Newsom turns back high-voltage recall effort

Newsom raised over $70 million and called on Barack Obama and Kamala Harris to back him in the hotly-contested election

Gavin Newsom withstood an intense recall effort and retained his position as California governor with a projected 67.5% of Californians voting to allow him to continue to serve till the end of his term in January 2023.

The Associated Press called Gavin Newsom’s victory at 8:46 p.m. PDT.

His victory marks the end of an almost 20-month long recall effort led by Republicans. The petition was first circulated in February 2020 after public frustration over the state’s homelessness rate, the high tax rate, immigration laws and Newsom’s handling of the COVID-19 pandemic.

The recall gained traction in November 2020, not long after Newsom pleaded with the public to stay home to avoid COVID and photos surfaced of Newsom dining maskless surrounded by lobbyists in one of the most expensive restaurants in the country, The French Laundry.

“It just shows who the people of California want to stand with. This is the first time I’ve seen a governor trying to get recalled,” said USC freshman Bennie Andon. “I was happy that Gavin Newsom didn’t get recalled just because of all the potential candidates that I just think were unfit and didn’t have prior experience in running a state of such a big demographic.”

Petitions against Newsom reached over 2 million Californian signatures, well over the 1.5 million organizers needed to collect — 12% of the votes cast when Newsom was first elected in 2018.

Newsom raised over $70 million to support his campaign and dominated the media with advertisements overshadowing his competitors.

These advertisements featured notable Democrats including Sens. Bernie Sanders and Elizabeth Warren and former President Barack Obama. President Joe Biden and Vice President Kamala Harris also visited the state to campaign for Newsom.

Most of Newsom’s advertisements targeted the governor’s 46 opponents, the most prominent being Larry Elder.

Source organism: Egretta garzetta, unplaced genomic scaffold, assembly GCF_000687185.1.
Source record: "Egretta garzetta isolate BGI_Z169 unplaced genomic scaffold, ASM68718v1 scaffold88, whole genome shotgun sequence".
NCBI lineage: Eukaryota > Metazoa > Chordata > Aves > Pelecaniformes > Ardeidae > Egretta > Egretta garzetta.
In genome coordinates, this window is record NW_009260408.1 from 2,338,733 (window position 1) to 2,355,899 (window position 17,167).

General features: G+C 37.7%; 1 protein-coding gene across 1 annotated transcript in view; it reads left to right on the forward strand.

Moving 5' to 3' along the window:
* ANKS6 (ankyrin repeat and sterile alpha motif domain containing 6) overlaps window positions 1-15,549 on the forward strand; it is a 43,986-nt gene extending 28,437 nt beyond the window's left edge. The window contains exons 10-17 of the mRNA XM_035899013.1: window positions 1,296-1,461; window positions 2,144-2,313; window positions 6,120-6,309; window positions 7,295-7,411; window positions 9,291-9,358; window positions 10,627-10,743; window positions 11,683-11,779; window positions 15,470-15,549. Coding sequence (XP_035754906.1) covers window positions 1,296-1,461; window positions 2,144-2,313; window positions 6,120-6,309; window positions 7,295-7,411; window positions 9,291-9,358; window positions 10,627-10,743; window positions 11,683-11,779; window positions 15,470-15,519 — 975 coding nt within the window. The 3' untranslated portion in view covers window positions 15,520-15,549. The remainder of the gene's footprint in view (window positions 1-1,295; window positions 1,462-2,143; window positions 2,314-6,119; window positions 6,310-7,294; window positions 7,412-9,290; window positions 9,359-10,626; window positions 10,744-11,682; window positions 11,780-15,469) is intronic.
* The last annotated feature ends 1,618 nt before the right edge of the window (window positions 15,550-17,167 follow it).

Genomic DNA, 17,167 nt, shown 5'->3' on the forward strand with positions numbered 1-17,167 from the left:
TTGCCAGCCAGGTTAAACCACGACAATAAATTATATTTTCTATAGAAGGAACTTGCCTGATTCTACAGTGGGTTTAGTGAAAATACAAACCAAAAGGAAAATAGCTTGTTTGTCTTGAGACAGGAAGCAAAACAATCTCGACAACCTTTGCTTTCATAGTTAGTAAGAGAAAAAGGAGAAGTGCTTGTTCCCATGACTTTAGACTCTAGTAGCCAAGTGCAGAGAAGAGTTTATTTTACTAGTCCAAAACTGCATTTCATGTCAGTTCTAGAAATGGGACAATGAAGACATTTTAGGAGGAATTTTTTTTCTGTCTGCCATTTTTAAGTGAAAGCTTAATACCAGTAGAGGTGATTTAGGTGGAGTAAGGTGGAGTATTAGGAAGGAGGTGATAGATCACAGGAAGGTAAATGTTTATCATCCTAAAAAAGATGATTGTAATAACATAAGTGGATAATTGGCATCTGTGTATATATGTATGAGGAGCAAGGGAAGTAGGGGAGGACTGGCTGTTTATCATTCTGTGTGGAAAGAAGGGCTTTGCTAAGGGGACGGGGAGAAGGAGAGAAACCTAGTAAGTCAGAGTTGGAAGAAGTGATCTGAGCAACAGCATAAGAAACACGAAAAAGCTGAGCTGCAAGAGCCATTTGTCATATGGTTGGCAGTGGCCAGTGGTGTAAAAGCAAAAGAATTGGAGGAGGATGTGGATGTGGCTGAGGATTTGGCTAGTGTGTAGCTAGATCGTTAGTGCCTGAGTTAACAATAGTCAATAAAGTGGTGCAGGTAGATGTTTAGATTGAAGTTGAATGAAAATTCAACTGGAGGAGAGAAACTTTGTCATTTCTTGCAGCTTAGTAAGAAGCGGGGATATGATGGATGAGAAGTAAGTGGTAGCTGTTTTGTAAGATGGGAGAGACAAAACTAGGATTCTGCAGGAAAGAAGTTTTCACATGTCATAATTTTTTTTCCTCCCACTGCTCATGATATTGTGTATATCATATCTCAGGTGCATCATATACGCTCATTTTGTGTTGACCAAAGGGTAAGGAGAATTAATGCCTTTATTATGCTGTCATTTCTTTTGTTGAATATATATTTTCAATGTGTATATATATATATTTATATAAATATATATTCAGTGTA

Many of Elder’s views could not clash more with the average Democrat. They account for nearly double the number of Republicans in California. Elder is staunchly anti-abortion, and is against teaching sex-ed in public schools.

He stated that he would not pursue a vaccine mandate for the state of California if elected.

Elder said that he would not commit to accepting the election results if he should lose. Former President Donald Trump also said in a statement to his Save America PAC that the recall process was unfair, saying “Does anybody really believe the California Recall Election isn’t rigged?”

Native Californian and USC sophomore Andres Garcia didn’t agree with the recall effort to begin with.

“It was just the Republicans being mad, at least in my opinion,” Garcia said. “They aren’t in power in this state and it was a desperate attempt in trying to remove Newsom. He isn’t the best governor, but he’s pretty okay. But like, thank God. Because I was worried.”

Rianna Rios, a USC junior, was relieved by the results of the election.

“I’m very happy with the outcome. One thing that was fearful for me if he didn’t pass was that once you have someone new in office – it’s chaos,” Rios said. “We have a new term coming up anyway and in a matter of months, a lot of negative impact could have been done.”

After the results were announced, Newsom addressed the state in a press conference aired Tuesday night.

“I’m humbled and grateful to the millions and millions of California for exercising their fundamental right to vote,” Newsom said. “We are so much more in common as a state and a nation than we give ourselves credit for.”

Update: We edited this story to add context around the procedure of the recall election.